Daniel is in a rut. As a disgraced macho cop with anger management issues, he spends his days in Brazil glumly caring for his disabled father and wondering why his cyber girlfriend ghosted him. He’s a guy who is wound so tightly that he broke his wrist punching a police cadet in his care, an action that landed the cadet in a coma and Daniel in job suspension and national notoriety from the ensuing press coverage. Seeking an escape from his self-created purgatory and an explanation for his missing girlfriend, he sets out on a 2000-mile drive to search for her in person in her home town.
Writer/director Aly Muritaba’s film opens with all the charm and technical finesse of a ‘70s-era Eastern Bloc movie, filled with grainy, gray urban footage that seemingly matches Daniel’s downbeat mindset. But then, after an extremely delayed opening credit sequence around the half-hour mark, the perspective shifts to that of Sara, Daniel’s missing girlfriend. That change alters the entire trajectory of the film and sets up a searingly powerful tale of love, acceptance, and renewal. It also invigorates the cinematography, bringing in the warmer, rustic hues of the northern territory.
Sara is a gender-fluid, blue-collar worker who lives as a man named Robson by day but presents as a woman at night and online. Daniel of course has no idea that Sara is physically a man, and after that first half hour where Muritaba over-establishes that Daniel is very short-tempered and most definitely Not Gay, it seems like the film is headed for some Boys Don’t Cry tragedy when the pair finally meet in person.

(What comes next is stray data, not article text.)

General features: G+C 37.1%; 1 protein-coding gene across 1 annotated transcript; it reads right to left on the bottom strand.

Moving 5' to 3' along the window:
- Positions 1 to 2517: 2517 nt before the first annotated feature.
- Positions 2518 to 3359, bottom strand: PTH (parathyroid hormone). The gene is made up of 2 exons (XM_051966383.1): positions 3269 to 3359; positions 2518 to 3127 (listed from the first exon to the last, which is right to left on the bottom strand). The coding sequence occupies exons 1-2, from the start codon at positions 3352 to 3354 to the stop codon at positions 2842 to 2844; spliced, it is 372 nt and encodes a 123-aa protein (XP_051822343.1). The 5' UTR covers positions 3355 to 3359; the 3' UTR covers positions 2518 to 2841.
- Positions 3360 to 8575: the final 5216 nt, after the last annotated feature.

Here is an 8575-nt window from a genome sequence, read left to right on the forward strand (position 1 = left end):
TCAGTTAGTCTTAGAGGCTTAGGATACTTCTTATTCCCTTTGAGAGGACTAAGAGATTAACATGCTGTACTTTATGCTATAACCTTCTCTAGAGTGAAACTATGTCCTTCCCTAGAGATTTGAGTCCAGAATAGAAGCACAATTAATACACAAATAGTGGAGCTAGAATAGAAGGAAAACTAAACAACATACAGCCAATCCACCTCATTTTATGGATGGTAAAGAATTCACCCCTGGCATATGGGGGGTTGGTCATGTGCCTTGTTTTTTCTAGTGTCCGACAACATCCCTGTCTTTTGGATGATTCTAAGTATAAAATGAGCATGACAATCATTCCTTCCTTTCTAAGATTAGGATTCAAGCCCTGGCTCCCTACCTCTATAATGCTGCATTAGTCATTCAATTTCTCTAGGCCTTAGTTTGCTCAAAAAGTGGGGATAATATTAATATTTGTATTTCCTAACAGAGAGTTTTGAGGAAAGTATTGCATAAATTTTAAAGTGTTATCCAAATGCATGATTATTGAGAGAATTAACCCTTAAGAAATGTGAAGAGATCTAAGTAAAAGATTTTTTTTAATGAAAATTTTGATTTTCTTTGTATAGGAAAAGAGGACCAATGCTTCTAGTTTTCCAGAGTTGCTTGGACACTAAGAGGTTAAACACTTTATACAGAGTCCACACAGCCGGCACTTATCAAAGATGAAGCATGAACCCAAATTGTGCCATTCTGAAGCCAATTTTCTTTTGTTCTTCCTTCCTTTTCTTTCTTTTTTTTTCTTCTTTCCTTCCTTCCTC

The film absolutely hinges on the two leads, and they deliver the goods in fully committed performances. Antonio Saboia makes his Daniel a poster child for toxic masculinity before peeling back the layers of his character to find the hidden tenderness at his core, a startling and unforgettable transformation. Pedro Fasanaro’s Sara/Robson is so physically slight that his blue collar career seems implausible, and so unconventionally attractive that it’s mystifying why Daniel would have fallen so hard for Sara out of the universe of options online, but he exhibits such a quiet fire and wisdom beyond his years that he becomes an utterly unique and mesmerizing character. When the two actors inhabit the same space, their chemistry lights up the screen as they struggle to make sense of their relationship and their future.
Private Desert is one of those rare films that lingers in memory, both for its incandescent performances and its surprisingly heartwarming examination of a love story neither character expected. Its poignancy earned it a selection as Brazil’s official submission to the Oscars this year, a well-deserved honor that sadly didn’t translate into a nomination.
The Blu-ray includes a theatrical trailer and a very brief making-of featurette presented without commentary, just three minutes of footage shot on set that provides a glimpse of the skeleton crew and set up for a few key scenes.
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